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Western Press Review: From The Hague To The Trans-Atlantic Rift

Prague, 15 February 2002 (RFE/RL) -- Commentary in the Western press today continues to consider the trial of former Yugoslav President Slobodan Milosevic, which began on 12 February in The Hague, and what his trial means for the future of international law. Other discussion centers on the possibility of a U.S. military campaign in Iraq, Iran's relations with the West, the case of Russian journalist Grigorii Pasko, and debate over the new U.S. environmental policy.


In the "International Herald Tribune," columnist Flora Lewis says the trial of former Yugoslav President Slobodan Milosevic is advancing the cause of global justice. The idea of a world law that holds basic human rights above state sovereignty is one that has been discussed abstractly for a long time, but Lewis says this trial is opening up "a new, revolutionary field." She writes that Milosevic's trial is addressing "how states treat their own people, which is only gradually coming to be accepted as an appropriate concern of all people everywhere, on the sole, overriding grounds of our common humanity."

Lewis says that unlike the trials of Nazi war criminals at Nuremberg, The Hague trial is the first time that "it is not the victims, who then became winners and earned the power to judge, who will make the decisions. It is outsiders, acting not on national interest but on principle and, of the greatest importance, carefully applying the principles of due process and the rights of defense."

Lewis concludes that, "at a time when many people feel overwhelmed with gloom at what seem fading prospects for a peaceful, honorable world, the rigors of The Hague process show that basic standards are also being spread."


In Germany's "Frankfurter Allgemeine Zeitung," columnist Berthold Kohler says appearances indicate the U.S. has decided to remove Iraqi leader Saddam Hussein from power, ostensibly in order to prevent his regime from developing weapons of mass destruction. Kohler says although the political and military preparations for a campaign in Iraq would take months, "Washington has already started laying the groundwork, and nobody should remain under any illusion about the United States' determination to topple [Hussein's] regime while it remains a threat."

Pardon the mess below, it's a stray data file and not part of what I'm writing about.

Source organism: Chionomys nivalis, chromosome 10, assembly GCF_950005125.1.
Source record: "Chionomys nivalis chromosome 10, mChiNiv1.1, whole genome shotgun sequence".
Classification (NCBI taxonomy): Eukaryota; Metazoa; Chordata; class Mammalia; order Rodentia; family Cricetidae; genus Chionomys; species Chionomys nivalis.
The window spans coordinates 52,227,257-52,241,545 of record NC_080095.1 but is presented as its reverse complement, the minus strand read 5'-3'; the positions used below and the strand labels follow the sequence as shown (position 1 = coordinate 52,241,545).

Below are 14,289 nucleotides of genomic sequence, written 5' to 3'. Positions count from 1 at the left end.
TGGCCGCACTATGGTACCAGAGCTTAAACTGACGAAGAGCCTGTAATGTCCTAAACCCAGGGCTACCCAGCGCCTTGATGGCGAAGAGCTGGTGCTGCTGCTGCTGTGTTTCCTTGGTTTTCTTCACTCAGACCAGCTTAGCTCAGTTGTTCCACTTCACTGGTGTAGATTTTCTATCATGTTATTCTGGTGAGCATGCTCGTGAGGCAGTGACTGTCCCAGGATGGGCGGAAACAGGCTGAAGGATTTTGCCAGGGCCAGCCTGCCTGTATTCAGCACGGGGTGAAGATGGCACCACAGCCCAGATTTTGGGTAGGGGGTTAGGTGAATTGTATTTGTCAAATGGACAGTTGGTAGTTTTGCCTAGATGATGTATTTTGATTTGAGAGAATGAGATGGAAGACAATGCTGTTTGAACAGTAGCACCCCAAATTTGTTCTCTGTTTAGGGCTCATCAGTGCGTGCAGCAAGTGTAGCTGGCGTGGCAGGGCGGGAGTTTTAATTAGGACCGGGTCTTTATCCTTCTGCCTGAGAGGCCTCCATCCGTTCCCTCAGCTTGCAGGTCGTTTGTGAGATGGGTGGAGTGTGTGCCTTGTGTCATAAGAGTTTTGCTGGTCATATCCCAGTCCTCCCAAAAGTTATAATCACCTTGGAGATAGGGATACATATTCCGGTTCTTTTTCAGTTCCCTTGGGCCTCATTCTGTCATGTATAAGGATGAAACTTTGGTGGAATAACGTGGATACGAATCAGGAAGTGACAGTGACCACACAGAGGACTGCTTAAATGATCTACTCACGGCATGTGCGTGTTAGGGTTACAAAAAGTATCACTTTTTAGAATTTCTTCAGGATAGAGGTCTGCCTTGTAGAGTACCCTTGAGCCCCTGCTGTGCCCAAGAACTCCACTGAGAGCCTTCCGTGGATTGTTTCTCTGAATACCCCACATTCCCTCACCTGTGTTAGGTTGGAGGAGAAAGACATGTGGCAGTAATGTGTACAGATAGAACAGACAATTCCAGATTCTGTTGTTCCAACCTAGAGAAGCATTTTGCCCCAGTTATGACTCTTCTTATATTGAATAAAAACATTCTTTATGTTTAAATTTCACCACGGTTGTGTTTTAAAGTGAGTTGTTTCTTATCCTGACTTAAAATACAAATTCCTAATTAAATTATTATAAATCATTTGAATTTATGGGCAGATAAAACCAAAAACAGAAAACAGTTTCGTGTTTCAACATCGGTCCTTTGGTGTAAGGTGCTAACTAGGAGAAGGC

Kohler says that other nations, particularly in Europe, "should be watching Baghdad and not Washington. [Hussein] can prove that he is not building nuclear, biological or chemical weapons any time he likes -- by complying with the resolutions of the United Nations and letting its inspectors return to his country." It is in facilitating the mission of the UN weapons inspectors that Europe can do the most good, says Kohler. He adds that this would be more useful than Europe's "continuous complaining that the United States doesn't listen to its weak allies."


An editorial in "The Wall Street Journal Europe" calls the conviction and sentencing in late December of Russian naval journalist Grigorii Pasko "one of the sorriest sagas in post-Soviet Russian politics." Pasko was sentenced to four years in prison on espionage charges for "intending" to transfer notes he took at a military meeting to Japanese journalists. The paper notes that on 12 February, the military branch of the Russian Supreme Court overturned two Defense Ministry orders regarding classified material -- orders that had been interpreted broadly to prosecute journalists and others.